Notes and Editorial Reviews
Selva morale e spirituale
Claudio Cavina, dir; La Venexiana
GLOSSA GCD 920914 (3 CDs: 208:22
Text and Translation)
This completes our survey of the recent collections that have drawn on Monteverdi’s late publication of his collected sacred music (
34:4). As anticipated, Claudio Cavina has included fewer pieces than the others. His three discs are laid out as two sets of Vespers and a Mass. Both Vespers
(for the archangel Gabriel and St. Joseph) have chant antiphons, and the hymn for each is the appropriate hymn text set to one of the hymn tunes in the collection. The Mass includes just enough of the four-voice Mass to fill out the seven-voice movements, as Garrido did (but Garrido also included the complete four-voice Mass as well). The Mass Propers are replaced by psalms and motets not used in the rest of the layout, even if they don’t exactly belong where they are placed. He uses a
group added to the predominant solo voices, and his instrumental group includes violins, trombones, and theorbos. The five moral pieces, two of the hymn settings, the motet
, and the balance of the four-voice Mass are omitted, but he does add the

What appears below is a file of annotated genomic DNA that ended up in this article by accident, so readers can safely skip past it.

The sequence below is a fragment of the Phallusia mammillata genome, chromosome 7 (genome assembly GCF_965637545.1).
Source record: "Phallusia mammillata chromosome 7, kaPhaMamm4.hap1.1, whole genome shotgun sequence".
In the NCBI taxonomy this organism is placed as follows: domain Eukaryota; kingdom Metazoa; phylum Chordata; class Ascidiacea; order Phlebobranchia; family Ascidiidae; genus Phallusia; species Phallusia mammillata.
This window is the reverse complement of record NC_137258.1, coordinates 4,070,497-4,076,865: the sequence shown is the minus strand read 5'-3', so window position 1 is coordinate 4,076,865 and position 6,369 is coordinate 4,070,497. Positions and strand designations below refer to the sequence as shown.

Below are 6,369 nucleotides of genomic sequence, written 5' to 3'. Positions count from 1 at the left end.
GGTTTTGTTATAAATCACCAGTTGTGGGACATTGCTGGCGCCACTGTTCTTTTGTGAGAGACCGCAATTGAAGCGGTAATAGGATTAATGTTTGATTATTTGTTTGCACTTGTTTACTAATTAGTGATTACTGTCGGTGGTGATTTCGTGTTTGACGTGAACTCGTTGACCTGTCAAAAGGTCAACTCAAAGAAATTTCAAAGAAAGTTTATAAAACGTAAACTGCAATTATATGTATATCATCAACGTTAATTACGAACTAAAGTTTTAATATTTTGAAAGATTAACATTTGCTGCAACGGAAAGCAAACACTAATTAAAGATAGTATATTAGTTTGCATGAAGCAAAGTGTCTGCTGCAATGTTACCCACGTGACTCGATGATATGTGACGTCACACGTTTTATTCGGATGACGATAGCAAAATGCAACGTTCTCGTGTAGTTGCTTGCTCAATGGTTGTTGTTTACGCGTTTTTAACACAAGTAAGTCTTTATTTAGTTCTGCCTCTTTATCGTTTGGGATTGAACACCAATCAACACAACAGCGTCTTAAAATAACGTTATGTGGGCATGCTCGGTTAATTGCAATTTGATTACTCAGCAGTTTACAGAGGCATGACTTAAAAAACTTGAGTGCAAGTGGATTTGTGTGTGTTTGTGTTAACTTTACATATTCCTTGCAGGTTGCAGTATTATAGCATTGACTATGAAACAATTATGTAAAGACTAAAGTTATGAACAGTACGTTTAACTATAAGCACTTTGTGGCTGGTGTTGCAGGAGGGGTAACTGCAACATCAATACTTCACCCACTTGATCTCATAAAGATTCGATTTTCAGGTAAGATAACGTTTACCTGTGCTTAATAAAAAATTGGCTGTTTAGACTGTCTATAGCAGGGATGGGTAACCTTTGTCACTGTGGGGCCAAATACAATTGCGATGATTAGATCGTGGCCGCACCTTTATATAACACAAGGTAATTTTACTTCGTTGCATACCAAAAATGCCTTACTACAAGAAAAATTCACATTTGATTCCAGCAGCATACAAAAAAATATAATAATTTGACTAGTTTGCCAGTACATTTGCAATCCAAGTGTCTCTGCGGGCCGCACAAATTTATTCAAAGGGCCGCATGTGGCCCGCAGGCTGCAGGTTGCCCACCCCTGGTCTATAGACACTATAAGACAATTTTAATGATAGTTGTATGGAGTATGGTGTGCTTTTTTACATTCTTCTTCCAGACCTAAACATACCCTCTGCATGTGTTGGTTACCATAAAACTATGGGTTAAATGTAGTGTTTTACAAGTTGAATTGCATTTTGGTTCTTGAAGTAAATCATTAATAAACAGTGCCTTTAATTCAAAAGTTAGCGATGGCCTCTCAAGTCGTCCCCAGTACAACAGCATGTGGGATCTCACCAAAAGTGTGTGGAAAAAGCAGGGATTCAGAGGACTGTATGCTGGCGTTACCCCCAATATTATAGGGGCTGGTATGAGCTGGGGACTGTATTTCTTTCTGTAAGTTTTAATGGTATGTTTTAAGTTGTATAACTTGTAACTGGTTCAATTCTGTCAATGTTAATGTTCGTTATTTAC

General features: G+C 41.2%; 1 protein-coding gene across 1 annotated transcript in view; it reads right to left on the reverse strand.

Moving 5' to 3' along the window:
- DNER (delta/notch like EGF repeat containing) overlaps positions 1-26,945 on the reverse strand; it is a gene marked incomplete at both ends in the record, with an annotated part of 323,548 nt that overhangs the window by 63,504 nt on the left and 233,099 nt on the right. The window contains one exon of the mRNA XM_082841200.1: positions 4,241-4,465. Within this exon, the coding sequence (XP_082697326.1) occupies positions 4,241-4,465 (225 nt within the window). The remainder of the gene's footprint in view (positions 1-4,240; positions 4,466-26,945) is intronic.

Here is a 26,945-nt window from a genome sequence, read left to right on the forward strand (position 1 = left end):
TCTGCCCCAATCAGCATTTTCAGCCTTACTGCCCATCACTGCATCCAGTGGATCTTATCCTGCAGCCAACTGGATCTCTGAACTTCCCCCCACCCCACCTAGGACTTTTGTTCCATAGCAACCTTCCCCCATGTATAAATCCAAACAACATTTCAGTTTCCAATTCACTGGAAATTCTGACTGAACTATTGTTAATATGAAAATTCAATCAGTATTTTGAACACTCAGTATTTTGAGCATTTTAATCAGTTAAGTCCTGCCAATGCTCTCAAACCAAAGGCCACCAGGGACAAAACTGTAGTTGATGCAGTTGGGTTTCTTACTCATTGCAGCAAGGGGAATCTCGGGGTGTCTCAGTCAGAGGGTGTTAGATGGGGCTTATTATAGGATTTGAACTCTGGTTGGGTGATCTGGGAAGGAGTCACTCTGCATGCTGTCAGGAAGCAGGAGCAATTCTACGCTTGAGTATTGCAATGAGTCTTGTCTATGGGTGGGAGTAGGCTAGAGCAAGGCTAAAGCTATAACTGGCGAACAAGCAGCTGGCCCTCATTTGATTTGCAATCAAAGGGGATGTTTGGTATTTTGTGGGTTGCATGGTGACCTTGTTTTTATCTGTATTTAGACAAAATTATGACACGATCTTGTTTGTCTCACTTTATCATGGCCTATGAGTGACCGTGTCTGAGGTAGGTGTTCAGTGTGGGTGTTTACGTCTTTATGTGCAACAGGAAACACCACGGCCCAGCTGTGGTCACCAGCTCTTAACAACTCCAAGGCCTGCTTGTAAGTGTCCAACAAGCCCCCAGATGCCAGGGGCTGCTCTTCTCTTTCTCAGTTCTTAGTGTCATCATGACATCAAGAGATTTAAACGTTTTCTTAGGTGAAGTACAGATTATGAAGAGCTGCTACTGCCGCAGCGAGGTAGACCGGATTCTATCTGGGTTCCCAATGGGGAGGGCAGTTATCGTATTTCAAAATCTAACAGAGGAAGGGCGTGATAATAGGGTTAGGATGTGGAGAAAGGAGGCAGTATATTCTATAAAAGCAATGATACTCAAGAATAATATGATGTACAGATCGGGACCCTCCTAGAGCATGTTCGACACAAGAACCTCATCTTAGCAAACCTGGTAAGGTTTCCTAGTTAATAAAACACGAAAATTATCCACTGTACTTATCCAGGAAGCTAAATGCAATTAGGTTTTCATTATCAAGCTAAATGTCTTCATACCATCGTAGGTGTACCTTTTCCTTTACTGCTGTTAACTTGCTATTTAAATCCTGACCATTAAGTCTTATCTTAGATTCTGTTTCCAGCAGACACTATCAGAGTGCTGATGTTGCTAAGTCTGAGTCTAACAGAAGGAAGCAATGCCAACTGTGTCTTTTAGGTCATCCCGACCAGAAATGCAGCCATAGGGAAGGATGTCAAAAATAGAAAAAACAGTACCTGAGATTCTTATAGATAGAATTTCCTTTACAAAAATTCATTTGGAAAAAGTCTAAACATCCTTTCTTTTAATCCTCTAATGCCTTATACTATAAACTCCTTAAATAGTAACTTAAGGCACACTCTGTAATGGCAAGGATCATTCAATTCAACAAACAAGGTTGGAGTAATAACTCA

Pianto della Madonna
at the end of the Mass. Hence, while not utterly complete as Gabriel Garrido’s set was (Junghänel also came close), this is a set of programs that arbitrarily but effectively presents most of the published volume in reasonable order.
While some may quibble about Cavina’s program choices, his execution is superb, as his previous Monteverdi recordings would have suggested. The singing and playing rank La Venexiana with the finest Italian ensembles, and in such repertoire as this that means with any ensemble. If solo voices are preferred, the choice is between Junghänel and the ongoing Christophers sets (in the previous review, I slipped up in one place by referring to Garrido in this context). Cavina and Garrido are a close match in their use of slightly larger forces, with points added to Garrido for completeness. Since both Garrido and Cavina completed the seven-voice Credo with Monteverdi’s four-voice setting, it may be noted that Andrew Parrott (13:4 and 17:5) convincingly argued that Giovanni Rovetta had completed the Credo, and his realization should not be overlooked.
The boxed set resembles an earlier Glossa issue, the Victoria Tenebrae music (29:2). Both sets were recorded (by different ensembles) at San Miguel in Cuenca during two successive annual festivals of sacred music and packaged in three slim jewel cases slipcased with a large booklet. All in all, there is an abundance of riches in this collection.
FANFARE: J. F. Weber
Works on This Recording
Selva morale e spirituale by Claudio Monteverdi
Written: by 1640; Italy
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